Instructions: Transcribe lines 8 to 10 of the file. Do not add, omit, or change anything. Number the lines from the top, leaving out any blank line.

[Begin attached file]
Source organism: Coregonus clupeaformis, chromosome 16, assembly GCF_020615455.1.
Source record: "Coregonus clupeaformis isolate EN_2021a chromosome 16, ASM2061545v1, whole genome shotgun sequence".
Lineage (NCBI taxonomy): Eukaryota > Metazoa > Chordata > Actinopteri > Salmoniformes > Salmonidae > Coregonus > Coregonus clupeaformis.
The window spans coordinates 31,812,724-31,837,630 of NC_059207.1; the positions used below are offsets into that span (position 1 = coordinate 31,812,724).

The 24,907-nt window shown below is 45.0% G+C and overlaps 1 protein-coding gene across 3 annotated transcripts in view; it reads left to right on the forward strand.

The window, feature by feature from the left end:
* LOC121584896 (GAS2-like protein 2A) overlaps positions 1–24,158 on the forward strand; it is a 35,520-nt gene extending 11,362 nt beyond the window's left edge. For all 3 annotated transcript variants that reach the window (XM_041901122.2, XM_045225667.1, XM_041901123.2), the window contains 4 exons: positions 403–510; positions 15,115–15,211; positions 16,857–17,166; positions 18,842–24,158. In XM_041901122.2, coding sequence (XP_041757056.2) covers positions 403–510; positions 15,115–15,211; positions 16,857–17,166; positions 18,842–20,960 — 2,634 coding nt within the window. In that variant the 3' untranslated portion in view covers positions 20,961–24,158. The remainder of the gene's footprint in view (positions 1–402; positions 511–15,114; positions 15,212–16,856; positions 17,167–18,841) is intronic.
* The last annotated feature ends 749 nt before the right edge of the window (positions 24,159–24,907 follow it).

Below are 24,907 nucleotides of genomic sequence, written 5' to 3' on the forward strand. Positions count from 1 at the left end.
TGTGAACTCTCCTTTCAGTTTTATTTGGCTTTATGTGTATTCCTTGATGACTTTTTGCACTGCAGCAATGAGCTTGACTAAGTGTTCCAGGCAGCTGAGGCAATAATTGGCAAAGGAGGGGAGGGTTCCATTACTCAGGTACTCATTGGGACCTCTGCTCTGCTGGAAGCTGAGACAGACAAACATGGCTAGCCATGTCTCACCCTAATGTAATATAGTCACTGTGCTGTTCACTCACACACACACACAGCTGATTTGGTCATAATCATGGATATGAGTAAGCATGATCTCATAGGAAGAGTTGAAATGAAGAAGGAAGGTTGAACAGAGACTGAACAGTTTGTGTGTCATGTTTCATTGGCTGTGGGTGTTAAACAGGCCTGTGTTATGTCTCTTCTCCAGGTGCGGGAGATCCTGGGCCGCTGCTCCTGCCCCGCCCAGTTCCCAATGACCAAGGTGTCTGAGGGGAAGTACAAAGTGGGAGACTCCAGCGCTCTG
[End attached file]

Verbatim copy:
* The last annotated feature ends 749 nt before the right edge of the window (positions 24,159–24,907 follow it).

Below are 24,907 nucleotides of genomic sequence, written 5' to 3' on the forward strand. Positions count from 1 at the left end.
TGTGAACTCTCCTTTCAGTTTTATTTGGCTTTATGTGTATTCCTTGATGACTTTTTGCACTGCAGCAATGAGCTTGACTAAGTGTTCCAGGCAGCTGAGGCAATAATTGGCAAAGGAGGGGAGGGTTCCATTACTCAGGTACTCATTGGGACCTCTGCTCTGCTGGAAGCTGAGACAGACAAACATGGCTAGCCATGTCTCACCCTAATGTAATATAGTCACTGTGCTGTTCACTCACACACACACACAGCTGATTTGGTCATAATCATGGATATGAGTAAGCATGATCTCATAGGAAGAGTTGAAATGAAGAAGGAAGGTTGAACAGAGACTGAACAGTTTGTGTGTCATGTTTCATTGGCTGTGGGTGTTAAACAGGCCTGTGTTATGTCTCTTCTCCAGGTGCGGGAGATCCTGGGCCGCTGCTCCTGCCCCGCCCAGTTCCCAATGACCAAGGTGTCTGAGGGGAAGTACAAAGTGGGAGACTCCAGCGCTCTG